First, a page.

Cashel, Jim. Interview with Barry Libert, Rapid Insights. (Online Community Report, April 2003)
If you're interested in on-line community building check out the last part of an Interview with Barry Libert of Rapid Insights (referred to me by Lee LeFever from Common Craft) I'll summarize a few elements that I think are valuable to understanding how to use your website to build customer and employee relationships.
The following definitions are terms mentioned in the article, but not necessarily defined in Barry Libert's own words or derived from the Interview.* The term itself links to a source with additional details:
Relationship capital-- The investment or value of such investment, a company places in the connection between people and other intangible resources. This can include communications channels, building of trust, strategic partnerships, and customer loyalty.
Intellectual assets-- Intangible or invisible assets not reported on a corporate balance sheet that relate to the knowledge internal to an organization. Could include the experience and know-how of groups of employees, or collected knowledge on business process.
Collaborative communities-- Various groups working together for common objectives hosted in an environment that facilitates learning and resource acquisition for a positive result. Often involving the customer or end-user of derived product or service.
*Libert is the author of two books that cover these topics in more detail. Consider Value RX for more information. I'll also be covering these terms in the Glossary of Strategic Relations Terms in Business
Points to consider with commentary:
With more of your customers having broadband Internet access more options are available to serve them on-line. According to a resent survey by PC Magazine, more than 44% of users have broadband at home, statistics are even better for business users.
Source: Broadband Scorecard, PC Magazine, 16 Sept 2003
High-speed broadband gives home users the same connectivity benefits they have at work, letting them access your company anywhere they are. With more broadband, consider these options to serve the needs of your customers and employees:
Quite often the actions your company takes to solve one problem cause other problems for your customers. Before you change the way you deliver or provide a service, consider the total impact before you take action. Some example scenarios:
Nothing irritates a customer more than limiting their ability to use your product or service without first consulting them, or at least posting a notice on your website.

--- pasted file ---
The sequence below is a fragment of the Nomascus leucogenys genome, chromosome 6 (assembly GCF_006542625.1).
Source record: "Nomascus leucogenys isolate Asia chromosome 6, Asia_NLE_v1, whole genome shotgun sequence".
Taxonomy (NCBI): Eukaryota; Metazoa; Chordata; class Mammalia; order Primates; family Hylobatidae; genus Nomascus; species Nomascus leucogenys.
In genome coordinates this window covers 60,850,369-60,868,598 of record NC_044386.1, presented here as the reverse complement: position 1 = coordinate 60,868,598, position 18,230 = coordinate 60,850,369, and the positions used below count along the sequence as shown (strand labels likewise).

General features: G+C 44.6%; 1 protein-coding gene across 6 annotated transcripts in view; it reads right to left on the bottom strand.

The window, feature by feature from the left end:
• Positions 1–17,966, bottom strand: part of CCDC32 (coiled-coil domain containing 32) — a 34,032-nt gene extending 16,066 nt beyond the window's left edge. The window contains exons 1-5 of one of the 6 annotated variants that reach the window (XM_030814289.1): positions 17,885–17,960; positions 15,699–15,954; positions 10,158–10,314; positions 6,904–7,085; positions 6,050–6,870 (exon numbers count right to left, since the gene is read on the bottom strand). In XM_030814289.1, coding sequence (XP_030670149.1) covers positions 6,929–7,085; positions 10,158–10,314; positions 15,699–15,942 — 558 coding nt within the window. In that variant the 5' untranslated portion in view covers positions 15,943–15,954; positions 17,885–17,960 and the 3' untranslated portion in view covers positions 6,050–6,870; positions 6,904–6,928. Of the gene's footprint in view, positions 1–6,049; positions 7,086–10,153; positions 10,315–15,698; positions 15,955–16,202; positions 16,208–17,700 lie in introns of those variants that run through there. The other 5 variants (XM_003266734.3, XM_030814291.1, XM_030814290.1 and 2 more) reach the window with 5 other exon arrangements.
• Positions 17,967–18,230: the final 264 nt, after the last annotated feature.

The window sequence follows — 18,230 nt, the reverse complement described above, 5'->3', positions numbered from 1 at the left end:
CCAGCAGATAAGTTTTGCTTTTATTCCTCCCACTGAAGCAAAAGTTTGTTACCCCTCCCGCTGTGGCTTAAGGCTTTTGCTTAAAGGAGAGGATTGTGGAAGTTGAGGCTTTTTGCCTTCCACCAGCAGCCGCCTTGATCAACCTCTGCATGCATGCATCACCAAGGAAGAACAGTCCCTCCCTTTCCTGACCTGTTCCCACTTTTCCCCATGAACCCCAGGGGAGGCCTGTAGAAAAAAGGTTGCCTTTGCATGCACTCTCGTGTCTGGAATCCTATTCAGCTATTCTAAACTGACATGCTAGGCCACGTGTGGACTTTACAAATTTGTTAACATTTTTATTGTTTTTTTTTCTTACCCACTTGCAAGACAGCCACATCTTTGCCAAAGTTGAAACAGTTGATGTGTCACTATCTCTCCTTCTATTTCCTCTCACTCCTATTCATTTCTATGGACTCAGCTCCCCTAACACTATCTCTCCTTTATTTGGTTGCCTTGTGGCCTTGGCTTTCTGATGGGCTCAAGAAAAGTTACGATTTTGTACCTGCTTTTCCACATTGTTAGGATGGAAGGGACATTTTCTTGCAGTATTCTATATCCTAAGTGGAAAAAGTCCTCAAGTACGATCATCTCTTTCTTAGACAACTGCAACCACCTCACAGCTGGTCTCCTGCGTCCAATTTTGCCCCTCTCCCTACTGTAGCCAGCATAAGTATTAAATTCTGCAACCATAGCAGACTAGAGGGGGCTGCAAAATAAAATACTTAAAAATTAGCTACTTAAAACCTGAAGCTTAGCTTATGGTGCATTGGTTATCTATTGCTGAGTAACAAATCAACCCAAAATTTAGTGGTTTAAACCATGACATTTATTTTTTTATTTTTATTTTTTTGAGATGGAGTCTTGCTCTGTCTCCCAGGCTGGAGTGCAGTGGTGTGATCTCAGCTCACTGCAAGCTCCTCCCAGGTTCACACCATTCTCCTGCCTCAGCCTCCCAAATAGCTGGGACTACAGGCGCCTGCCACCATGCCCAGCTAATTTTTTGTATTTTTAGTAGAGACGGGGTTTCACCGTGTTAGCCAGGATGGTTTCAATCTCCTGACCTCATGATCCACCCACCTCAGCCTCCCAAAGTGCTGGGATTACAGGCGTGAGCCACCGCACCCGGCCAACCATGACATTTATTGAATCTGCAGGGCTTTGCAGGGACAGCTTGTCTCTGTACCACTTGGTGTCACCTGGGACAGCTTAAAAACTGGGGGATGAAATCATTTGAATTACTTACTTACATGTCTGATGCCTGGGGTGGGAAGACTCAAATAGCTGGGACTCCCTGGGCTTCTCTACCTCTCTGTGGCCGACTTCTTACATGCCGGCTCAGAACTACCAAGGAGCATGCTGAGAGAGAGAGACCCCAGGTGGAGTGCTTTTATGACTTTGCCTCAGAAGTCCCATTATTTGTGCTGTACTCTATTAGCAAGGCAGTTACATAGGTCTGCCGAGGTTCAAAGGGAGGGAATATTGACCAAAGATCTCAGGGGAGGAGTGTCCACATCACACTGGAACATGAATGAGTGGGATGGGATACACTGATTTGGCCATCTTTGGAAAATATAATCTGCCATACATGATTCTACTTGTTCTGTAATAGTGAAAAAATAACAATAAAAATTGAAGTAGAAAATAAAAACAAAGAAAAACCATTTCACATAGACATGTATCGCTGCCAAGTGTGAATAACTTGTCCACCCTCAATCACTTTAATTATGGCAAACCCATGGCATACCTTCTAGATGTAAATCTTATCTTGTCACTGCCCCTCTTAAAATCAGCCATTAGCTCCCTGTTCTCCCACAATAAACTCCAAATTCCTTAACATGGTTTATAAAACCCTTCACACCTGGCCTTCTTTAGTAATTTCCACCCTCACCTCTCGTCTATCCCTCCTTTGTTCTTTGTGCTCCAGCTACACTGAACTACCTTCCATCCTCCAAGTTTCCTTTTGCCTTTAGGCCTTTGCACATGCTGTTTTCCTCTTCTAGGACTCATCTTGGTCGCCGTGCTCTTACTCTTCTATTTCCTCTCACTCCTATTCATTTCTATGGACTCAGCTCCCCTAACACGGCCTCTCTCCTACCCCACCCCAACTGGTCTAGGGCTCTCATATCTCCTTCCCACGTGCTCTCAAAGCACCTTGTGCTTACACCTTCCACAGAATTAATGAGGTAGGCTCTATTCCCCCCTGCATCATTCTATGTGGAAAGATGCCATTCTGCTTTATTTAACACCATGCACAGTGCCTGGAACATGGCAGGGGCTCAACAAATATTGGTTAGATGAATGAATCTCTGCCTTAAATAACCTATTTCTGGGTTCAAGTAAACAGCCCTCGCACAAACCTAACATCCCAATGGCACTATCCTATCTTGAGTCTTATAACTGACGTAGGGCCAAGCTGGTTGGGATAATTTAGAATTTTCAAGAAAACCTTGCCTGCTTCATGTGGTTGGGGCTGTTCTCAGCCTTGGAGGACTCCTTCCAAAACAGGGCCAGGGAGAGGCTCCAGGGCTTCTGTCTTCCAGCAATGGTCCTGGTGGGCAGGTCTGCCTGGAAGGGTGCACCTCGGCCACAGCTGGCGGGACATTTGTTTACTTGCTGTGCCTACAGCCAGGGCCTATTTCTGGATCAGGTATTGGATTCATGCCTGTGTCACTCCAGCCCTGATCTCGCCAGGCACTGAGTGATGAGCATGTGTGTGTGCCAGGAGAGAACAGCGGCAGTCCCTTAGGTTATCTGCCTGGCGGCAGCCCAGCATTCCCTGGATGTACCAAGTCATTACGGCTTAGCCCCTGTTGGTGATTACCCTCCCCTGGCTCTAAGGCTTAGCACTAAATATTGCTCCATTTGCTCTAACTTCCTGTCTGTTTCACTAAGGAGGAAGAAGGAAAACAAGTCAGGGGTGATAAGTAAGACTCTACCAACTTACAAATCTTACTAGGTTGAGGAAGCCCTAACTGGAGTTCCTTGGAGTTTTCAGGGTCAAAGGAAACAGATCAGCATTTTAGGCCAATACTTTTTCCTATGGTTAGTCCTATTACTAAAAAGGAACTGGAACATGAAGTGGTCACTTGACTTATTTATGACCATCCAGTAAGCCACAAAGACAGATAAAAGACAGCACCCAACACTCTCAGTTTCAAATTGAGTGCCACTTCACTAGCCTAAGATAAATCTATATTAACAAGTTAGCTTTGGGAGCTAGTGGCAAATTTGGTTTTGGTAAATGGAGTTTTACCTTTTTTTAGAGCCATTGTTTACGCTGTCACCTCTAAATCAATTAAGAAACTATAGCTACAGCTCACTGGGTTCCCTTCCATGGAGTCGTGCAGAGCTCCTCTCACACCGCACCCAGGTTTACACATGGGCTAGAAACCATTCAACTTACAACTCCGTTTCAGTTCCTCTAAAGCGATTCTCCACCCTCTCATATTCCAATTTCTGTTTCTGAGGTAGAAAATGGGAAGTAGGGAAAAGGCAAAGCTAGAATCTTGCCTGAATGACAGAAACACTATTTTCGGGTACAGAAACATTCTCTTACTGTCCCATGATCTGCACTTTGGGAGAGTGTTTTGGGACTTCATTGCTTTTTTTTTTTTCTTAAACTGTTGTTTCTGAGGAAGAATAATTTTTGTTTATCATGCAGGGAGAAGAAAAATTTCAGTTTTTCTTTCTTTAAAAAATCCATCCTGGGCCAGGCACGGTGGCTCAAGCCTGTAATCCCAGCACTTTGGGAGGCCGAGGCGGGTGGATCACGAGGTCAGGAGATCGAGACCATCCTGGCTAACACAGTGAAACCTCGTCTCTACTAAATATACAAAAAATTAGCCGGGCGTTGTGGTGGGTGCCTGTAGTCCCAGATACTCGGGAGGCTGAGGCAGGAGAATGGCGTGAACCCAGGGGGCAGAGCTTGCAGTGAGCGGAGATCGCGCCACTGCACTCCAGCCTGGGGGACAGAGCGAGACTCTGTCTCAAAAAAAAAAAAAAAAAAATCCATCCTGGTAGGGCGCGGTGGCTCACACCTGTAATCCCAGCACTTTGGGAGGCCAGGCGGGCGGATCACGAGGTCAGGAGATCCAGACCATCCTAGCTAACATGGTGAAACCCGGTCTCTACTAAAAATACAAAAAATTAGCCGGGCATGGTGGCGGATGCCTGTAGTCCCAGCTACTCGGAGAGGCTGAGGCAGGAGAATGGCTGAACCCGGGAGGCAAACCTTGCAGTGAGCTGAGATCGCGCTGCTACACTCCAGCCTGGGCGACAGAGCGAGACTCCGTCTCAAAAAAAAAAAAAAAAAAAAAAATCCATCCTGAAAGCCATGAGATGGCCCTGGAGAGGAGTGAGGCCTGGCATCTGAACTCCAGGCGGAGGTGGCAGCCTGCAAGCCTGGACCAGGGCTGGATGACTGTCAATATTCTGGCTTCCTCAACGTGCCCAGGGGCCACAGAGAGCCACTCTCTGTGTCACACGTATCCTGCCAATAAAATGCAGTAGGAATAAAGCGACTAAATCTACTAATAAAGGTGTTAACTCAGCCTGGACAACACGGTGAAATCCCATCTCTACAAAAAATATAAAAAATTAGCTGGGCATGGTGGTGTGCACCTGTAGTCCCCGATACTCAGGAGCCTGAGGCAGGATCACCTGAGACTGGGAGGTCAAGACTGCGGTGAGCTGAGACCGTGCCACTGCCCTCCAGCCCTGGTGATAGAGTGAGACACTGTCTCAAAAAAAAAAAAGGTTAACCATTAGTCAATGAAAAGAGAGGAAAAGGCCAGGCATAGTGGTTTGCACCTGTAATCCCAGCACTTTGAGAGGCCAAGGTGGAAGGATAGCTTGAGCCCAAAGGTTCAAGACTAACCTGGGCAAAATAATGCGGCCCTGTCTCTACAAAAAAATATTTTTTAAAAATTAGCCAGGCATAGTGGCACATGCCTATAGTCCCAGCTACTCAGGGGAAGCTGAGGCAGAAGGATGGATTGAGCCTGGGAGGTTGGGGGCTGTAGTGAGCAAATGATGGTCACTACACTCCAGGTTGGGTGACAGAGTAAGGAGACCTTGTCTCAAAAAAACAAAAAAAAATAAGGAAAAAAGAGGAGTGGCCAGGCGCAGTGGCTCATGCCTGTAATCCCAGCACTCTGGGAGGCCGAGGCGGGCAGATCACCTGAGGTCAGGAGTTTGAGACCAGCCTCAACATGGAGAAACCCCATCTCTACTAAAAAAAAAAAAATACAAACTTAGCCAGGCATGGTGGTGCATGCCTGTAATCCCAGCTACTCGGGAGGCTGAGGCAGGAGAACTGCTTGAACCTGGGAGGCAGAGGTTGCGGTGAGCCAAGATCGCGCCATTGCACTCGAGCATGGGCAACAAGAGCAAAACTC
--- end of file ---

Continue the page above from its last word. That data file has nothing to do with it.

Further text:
While I don't usually name specific companies in this medium, Cox High-Speed Internet (or Cox Media) is not a current customer. I'm sharing only my personal experiences which may or may not be a reflection of the experiences of other customers.
Competing heavily with Comcast and Road Runner; Cox High-Speed Internet services decides to block access to POP services hosted by third-parties. (POP services are how 92% of Internet users check email accounts on servers hosted over the Internet.) In a lengthy conversation with technical support, it was explained this action prevents possible forging of mail headers that lead to Fraudulent Email Involving Cox and Ebay.
As someone who spends most of their time working from a home office, it is a relief to interact with my customers using high-speed Internet access instead of the dial-up services I usually have available on travel. According to a recent Broadband Scorecard by PC Magazine, 60% of other broadband users also enjoy this faster access to email.
From technical support, I also learned this decision to block POP services was passed down from the corporate office -- that's hundreds of thousands of customers impaired by this decision. Why is this a bad decision?
First, blocking access to third-party POP servers doesn't solve the problem -- especially since anyone who has the knowledge to exploit the problem can just change the access port and get around the block. How often do you see solution cause more irritation than actually fixing a problem?
Secondly, the problem they had was people forging the "cox.net" domain name. Forged domain names have little or nothing to do with POP servers, or accessing POP mail. The POP protocol is to allow remote checking of mail sent to another address. There are a number of technical constraints like MX records, and mail routing that prevents the message from one domain to be received by another.
The solution taken has nothing to do with the problem and causes more inconvenience to customers than taking no action at all.
This action will likely damage Cox Communications' commercial contracts including the recently signed agreement with Mandalay Resort Group to offer high-speed Internet service. All those business travelers who want to check their email while on the road will experience the same blocked access.
[Ed. Cox High-Speed Internet offered the following work around: 1) change the port POP services uses on the third-party server, or 2) install Virtual Private Network access. Neither of these solutions is viable for this situation, nor would be useful to someone who wants to quickly check his or her email.]